After one stint as an antique showroom and another as a small concert hall, the St. Jakobus Church in the Dutch town of Utrecht has finally come into its own after breaking with the faith back in 1991, thanks to an impressive renovation from Zecc Architects. The most drastic change the firm brought about was breaking up the chapel's narrow central chamber with large modular volumes, the top of which now make for a very open second floor. Still, those additions weren't too dramatic a departure, as the interior sections were designed to be removed with minimal site damage should future owners decide the place is done sowing its wild oats. A pretty nifty failsafe, that.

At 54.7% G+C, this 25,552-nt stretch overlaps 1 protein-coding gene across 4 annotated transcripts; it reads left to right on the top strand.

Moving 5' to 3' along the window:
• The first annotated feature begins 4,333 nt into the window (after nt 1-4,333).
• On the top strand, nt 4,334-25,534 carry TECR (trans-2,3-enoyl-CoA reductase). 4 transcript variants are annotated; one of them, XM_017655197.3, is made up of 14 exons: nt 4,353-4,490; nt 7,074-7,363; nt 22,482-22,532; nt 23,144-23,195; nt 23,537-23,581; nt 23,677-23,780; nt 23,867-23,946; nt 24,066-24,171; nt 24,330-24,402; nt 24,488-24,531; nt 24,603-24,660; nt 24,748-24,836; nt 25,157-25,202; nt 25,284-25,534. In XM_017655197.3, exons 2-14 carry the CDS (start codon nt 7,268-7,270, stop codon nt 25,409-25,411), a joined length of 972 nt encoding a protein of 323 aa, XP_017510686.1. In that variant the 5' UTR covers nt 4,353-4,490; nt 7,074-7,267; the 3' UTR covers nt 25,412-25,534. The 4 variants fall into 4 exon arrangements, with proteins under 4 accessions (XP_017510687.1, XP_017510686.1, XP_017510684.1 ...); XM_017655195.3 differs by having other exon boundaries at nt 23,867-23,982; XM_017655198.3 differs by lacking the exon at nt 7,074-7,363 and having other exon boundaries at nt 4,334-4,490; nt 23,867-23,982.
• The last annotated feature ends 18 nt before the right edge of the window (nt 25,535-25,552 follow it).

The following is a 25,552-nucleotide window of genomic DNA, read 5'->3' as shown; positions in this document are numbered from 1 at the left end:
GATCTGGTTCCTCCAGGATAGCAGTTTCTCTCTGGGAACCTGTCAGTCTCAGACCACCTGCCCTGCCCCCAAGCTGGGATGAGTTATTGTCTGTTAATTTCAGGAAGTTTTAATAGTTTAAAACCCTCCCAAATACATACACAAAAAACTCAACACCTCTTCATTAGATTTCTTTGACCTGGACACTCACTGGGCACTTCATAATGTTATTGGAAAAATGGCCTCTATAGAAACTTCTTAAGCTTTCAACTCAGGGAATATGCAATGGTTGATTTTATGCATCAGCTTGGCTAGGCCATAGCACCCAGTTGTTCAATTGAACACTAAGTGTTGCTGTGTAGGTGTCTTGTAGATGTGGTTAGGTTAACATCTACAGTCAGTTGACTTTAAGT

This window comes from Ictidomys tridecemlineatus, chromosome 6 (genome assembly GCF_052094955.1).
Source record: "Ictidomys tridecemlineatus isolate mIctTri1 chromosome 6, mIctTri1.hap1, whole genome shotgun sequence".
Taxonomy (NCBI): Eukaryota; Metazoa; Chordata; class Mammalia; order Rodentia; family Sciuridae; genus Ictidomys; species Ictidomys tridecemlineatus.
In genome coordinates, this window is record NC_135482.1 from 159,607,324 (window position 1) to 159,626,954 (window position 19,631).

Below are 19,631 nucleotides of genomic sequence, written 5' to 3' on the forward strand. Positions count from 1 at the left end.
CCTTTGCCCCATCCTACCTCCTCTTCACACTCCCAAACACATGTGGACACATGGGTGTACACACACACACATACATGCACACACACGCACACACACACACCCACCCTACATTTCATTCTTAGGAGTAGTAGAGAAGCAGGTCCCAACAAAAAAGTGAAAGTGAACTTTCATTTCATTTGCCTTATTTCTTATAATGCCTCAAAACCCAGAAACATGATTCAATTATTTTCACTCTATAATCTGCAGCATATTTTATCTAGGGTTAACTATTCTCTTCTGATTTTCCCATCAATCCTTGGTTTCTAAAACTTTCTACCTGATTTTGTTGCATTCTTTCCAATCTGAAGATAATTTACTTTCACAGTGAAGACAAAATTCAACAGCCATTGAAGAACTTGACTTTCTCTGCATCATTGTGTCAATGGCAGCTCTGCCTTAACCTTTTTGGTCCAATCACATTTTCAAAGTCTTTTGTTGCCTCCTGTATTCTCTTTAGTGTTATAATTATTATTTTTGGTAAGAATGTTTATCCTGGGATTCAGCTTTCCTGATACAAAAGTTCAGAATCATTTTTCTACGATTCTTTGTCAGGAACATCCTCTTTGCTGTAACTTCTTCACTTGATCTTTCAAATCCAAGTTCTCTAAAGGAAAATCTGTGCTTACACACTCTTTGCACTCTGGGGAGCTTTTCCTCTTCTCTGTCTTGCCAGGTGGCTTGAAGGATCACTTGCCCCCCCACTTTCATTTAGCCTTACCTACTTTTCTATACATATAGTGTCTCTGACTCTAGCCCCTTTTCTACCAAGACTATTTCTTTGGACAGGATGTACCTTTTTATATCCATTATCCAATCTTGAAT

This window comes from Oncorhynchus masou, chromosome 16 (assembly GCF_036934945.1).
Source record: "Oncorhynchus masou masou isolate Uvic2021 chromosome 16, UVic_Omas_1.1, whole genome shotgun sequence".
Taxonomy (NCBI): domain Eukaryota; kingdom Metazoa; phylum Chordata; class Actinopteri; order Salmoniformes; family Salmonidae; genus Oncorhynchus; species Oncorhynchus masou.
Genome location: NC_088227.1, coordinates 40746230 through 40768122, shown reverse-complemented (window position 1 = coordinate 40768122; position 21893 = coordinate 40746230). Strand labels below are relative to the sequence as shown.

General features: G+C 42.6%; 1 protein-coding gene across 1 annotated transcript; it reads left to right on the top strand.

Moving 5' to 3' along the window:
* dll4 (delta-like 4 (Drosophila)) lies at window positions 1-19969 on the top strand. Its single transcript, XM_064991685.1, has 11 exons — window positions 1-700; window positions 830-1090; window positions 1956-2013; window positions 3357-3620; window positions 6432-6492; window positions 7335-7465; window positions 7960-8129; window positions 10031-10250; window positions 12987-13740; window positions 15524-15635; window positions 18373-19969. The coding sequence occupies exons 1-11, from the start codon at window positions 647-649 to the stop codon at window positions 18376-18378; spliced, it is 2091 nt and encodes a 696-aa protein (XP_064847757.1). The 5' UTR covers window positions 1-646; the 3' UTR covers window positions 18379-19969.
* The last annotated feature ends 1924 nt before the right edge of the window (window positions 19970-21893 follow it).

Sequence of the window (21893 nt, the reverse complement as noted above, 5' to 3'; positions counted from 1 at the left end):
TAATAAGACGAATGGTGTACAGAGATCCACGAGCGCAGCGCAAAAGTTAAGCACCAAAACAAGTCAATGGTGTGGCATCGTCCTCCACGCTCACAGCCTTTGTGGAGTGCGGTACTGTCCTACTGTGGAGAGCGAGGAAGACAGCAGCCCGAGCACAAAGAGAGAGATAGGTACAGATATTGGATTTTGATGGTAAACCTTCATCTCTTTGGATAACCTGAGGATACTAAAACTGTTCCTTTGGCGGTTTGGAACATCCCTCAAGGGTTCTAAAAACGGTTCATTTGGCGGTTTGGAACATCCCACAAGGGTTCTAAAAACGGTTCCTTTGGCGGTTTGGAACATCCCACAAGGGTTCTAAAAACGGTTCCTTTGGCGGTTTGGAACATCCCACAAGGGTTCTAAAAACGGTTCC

The new rooms hold a bedroom, study, and bathroom, while the alcove at the altar end of the chapel now serves as a dining room, set under original stained glass windows with old pews for seating. Taken as a whole, the conversion is rather minimal, and the place looks all the better for it. Drop by Inhabitat for a closer look.
· Zecc Architects Transform Utrecht Church into Striking Modern Home [Inhabitat]
· All conversions coverage [Curbed National]
· All churches coverage [Curbed National]